The Elor Azaria sentence and the failure of democracy and justice in Israel

Eleven months ago, B’Tselem published a video clearly showing an IDF soldier, Elor Azaria, carry out the illegal and extrajudicial execution of a disarmed, wounded, and supine Palestinian, Abdel Fattah al-Sharif, who had stabbed a soldier in Hebron. Before proceeding any further, one would do well to watch the footage of this incident.

The video clearly shows al-Sharif on the ground, incapacitated, and no longer posing any threat. Al-Sharif is later shot from two meters by Azaria in what can only be described as an illegal, extrajudicial execution that goes against international human rights standards, Israeli law, and the IDF code of ethics.

Another aspect of the video highlights one further reason to be worried: other soldiers in the vicinity remain completely unfazed by Azaria’s illegal execution of a neutralized Palestinian. The immediate lack of reaction by the soldiers around Azaria worryingly suggests a climate of impunity and a pattern of extrajudicial killings. Indeed, in October 2015, Philip Luther, Director of the Middle East and North Africa Programme at Amnesty International, noted that

[…] we are increasingly seeing Israeli forces recklessly flouting international standards by shooting to kill in situations where it is completely unjustified. Israeli forces must end this pattern of unlawful killings and bring all those responsible to justice.

More troubling than this single incident — as troubling as it is — is the suggestion of a pattern of “unlawful killings” and a general climate of impunity.

In the wake of the Azaria killing, Luther stated that “[the] shooting of a wounded and incapacitated person, even if they have been involved in an attack, has absolutely no justification and must be prosecuted as a potential war crime.”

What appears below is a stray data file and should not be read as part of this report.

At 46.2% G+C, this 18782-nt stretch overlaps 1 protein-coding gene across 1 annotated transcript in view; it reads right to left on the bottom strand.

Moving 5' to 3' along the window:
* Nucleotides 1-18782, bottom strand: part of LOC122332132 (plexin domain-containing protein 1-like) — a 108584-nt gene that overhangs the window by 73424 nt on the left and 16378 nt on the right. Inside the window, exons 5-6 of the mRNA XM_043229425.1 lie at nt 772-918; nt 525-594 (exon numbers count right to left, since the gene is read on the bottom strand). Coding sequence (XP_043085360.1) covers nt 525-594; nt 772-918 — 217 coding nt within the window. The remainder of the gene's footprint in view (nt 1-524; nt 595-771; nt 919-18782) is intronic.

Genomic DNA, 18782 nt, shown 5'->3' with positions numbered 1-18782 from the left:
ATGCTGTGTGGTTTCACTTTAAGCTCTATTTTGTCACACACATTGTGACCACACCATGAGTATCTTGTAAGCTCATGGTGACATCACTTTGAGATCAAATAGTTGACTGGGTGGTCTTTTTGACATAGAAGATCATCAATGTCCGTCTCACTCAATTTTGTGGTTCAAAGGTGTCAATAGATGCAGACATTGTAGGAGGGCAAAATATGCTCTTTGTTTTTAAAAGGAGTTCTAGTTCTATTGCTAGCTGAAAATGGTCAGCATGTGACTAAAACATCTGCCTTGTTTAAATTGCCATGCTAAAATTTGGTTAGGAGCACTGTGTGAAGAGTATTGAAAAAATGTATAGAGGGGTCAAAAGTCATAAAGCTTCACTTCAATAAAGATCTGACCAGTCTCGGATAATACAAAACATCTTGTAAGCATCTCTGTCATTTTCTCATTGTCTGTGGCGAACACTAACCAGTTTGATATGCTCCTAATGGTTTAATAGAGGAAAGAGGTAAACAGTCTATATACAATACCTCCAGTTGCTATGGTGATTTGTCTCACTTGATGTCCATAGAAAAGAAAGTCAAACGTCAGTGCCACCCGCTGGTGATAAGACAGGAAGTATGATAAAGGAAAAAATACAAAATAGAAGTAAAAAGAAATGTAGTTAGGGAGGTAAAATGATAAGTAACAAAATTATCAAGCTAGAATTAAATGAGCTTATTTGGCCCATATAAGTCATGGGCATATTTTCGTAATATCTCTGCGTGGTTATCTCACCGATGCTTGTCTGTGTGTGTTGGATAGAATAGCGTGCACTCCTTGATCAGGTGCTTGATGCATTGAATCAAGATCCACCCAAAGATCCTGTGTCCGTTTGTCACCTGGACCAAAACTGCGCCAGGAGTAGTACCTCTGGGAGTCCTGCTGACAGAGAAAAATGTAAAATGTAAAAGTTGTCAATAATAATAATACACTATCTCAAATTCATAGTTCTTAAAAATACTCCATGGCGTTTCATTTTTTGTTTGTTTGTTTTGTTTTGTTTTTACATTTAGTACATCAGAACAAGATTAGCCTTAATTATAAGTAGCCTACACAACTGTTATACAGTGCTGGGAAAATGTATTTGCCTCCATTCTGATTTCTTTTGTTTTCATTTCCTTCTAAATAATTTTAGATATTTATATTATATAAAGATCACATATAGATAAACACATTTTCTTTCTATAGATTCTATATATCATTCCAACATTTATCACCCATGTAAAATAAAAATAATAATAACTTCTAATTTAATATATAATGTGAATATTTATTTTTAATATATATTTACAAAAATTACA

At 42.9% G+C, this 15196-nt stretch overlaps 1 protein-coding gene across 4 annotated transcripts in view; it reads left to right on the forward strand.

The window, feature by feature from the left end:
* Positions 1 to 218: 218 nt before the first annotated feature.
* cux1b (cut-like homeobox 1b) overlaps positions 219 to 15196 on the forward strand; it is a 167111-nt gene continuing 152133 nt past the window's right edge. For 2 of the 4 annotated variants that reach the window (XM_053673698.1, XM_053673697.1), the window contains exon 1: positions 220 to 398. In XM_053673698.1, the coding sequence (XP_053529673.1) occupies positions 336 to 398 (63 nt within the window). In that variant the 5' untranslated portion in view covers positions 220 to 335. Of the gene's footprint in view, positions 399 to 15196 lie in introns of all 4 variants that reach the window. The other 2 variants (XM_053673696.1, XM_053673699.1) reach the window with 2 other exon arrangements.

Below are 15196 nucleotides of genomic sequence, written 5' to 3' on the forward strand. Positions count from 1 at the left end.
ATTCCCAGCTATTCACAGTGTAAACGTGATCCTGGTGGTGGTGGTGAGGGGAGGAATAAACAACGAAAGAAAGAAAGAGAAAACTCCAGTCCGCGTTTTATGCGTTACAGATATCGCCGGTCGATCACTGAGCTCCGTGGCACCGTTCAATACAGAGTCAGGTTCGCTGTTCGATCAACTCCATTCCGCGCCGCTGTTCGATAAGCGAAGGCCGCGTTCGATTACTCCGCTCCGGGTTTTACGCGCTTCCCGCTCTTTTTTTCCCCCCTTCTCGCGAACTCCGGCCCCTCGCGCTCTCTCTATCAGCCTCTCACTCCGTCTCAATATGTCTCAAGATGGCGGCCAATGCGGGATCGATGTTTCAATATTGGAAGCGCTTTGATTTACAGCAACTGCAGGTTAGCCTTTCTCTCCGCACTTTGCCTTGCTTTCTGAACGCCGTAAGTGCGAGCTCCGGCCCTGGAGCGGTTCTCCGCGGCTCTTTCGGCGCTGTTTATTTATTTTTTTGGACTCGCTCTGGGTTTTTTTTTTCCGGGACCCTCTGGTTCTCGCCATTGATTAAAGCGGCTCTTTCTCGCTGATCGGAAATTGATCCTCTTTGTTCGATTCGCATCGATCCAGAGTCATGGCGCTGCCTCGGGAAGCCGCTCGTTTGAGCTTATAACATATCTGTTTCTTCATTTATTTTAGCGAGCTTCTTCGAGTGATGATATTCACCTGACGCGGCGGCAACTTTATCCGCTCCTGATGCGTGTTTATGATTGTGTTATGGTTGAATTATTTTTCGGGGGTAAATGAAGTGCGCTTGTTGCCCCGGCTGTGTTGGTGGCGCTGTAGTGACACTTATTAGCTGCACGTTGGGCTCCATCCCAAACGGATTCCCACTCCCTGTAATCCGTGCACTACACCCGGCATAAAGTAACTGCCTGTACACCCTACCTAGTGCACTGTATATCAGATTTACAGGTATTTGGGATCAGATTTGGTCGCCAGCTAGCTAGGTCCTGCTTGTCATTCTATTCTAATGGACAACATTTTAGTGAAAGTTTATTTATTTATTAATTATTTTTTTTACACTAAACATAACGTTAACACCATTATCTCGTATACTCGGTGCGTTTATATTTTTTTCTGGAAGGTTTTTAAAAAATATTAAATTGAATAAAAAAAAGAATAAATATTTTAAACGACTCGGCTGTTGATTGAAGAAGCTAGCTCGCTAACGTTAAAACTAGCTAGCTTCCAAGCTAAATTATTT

This, of course, did not happen. Instead, from being initially investigated for charges of murder, which were soon downgraded to manslaughter, of which he was found guilty on January 4, 2017, Azaria has now been given the mind-bogglingly scant (in relation to the gravity of his crime) sentence of 18 months. As a reminder, the maximum sentence for manslaughter is 20 years, although the prosecution only sought 3-5 years. For comparison, Palestinian youths have received much heftier sentences for throwing stones.

Despite the fact that Azaria’s culpability can no longer be of any reasonable doubt, he is given a sentence that mocks the severity of his crime, public opinion is on his side, and segments of the political class still pronounces itself in favor of his pardoning (and those who refrain nevertheless call him an “exemplary soldier”). These are signs of a failure of democracy, law, justice, and, quite simply, fundamental ethics.

But one ought not to be too surprised since the sentence likely represented a comprise between the need to issue some form of punishment and the need to mediate the massive outpouring of public support for this extrajudicial killing. Perhaps Professor Asa Kasher, who led the writing of the IDF code of ethics, said it best last month:

The rule of law is undermined when professional ethics and legal justice are overruled by pandering to the street. And democracy itself is undermined when politicians are constantly self-promotional election mode. Any effective defense of Israel as a genuine democratic nation-state of the Jews ought not to be based on a fleeting bid for popularity, but rather based on a defense of the moral principles of justice, sanctity of human life and restraint of force, as expressed in the IDF Code of Ethics.

In the context of a culture of impunity, a pattern of extrajudicial killings, and a political class pandering to public support of a soldier who has betrayed the code of ethics of his own army, to speak nothing of international human rights, the prognosis for the future of Israel as a liberal democracy is dire.

About the Author
Adi S. Bharat is a student of literature, society, and politics, whose research interests include twentieth and twenty-first century French literature, far-right politics in France, and religious and ethnic minorities in France.
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